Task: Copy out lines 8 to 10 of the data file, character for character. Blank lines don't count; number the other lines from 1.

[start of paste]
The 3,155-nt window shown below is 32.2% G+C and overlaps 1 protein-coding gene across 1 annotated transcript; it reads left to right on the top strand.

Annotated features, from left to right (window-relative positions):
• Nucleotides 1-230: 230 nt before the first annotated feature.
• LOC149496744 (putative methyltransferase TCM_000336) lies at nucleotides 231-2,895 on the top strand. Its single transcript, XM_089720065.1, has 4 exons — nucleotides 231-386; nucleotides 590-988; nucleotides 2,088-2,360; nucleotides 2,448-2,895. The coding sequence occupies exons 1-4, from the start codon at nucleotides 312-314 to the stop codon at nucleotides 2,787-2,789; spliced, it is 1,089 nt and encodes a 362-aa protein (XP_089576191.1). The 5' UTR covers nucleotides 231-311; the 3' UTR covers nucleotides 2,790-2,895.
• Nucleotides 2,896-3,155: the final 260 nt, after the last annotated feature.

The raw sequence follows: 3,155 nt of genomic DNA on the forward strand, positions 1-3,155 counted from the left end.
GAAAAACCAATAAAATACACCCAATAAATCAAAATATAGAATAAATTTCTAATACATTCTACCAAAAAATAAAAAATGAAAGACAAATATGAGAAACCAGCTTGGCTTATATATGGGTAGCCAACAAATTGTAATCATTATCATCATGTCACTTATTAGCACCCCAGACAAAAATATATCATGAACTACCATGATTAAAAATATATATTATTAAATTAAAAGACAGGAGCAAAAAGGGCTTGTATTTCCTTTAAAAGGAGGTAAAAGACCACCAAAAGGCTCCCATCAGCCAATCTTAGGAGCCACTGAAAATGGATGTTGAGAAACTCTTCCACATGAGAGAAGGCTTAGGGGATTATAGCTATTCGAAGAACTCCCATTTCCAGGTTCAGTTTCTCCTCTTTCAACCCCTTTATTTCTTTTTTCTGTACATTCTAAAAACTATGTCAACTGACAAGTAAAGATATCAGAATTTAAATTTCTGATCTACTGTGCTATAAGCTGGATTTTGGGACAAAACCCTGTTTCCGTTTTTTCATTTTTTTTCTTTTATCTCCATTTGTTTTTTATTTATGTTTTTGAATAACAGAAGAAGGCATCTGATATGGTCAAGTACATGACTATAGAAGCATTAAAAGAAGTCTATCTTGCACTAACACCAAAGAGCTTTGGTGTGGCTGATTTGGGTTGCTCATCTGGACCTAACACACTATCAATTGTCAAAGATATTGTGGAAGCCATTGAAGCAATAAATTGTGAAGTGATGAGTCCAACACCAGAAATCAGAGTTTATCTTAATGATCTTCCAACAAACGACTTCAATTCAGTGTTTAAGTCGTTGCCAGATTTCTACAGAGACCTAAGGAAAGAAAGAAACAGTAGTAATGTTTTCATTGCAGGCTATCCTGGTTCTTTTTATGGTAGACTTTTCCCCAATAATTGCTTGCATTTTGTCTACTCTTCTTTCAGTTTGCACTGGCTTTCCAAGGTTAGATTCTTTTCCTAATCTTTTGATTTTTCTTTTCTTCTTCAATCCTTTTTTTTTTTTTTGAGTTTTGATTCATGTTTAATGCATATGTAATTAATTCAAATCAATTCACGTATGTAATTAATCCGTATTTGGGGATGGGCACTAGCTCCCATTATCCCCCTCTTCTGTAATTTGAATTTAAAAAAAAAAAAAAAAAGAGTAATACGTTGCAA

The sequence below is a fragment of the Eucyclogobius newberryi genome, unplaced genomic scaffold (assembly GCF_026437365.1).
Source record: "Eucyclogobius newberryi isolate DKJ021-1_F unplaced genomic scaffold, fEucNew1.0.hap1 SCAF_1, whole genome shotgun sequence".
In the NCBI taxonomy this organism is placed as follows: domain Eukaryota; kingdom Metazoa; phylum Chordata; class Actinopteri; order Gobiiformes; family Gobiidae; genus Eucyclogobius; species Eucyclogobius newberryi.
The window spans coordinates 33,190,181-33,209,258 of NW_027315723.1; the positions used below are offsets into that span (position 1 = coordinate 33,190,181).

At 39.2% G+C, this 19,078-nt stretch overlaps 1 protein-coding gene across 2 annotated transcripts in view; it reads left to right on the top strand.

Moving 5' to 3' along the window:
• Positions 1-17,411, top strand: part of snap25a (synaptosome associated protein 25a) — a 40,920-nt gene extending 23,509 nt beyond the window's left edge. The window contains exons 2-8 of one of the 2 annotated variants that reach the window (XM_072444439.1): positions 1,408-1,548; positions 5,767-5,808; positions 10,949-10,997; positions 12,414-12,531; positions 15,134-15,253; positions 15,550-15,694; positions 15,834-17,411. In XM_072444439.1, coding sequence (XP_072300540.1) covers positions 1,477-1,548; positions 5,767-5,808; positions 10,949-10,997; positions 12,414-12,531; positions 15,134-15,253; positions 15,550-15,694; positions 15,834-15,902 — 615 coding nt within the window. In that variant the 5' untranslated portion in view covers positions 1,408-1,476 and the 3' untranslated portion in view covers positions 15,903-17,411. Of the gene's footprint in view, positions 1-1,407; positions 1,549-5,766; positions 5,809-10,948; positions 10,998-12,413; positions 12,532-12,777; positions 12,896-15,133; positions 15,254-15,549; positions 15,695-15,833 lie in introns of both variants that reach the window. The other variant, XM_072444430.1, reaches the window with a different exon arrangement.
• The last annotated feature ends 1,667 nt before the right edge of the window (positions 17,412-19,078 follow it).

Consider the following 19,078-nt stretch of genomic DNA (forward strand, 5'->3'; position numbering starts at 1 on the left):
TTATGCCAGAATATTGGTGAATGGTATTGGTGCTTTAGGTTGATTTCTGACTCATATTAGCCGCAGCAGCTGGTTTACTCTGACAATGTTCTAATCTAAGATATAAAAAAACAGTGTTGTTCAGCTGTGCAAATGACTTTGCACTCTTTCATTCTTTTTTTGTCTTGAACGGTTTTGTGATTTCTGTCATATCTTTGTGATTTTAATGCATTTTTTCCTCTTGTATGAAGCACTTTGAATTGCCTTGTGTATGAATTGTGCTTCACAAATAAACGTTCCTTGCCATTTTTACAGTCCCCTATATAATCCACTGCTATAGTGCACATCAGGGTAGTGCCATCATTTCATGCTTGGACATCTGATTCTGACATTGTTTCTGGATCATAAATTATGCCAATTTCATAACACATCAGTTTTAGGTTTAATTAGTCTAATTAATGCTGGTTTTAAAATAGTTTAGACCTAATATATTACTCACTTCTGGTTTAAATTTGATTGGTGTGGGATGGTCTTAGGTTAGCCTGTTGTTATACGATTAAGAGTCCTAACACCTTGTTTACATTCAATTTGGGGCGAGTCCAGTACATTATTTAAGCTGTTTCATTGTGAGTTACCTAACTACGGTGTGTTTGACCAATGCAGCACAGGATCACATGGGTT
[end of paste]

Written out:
The sequence below is a fragment of the Eucyclogobius newberryi genome, unplaced genomic scaffold (assembly GCF_026437365.1).
Source record: "Eucyclogobius newberryi isolate DKJ021-1_F unplaced genomic scaffold, fEucNew1.0.hap1 SCAF_1, whole genome shotgun sequence".
In the NCBI taxonomy this organism is placed as follows: domain Eukaryota; kingdom Metazoa; phylum Chordata; class Actinopteri; order Gobiiformes; family Gobiidae; genus Eucyclogobius; species Eucyclogobius newberryi.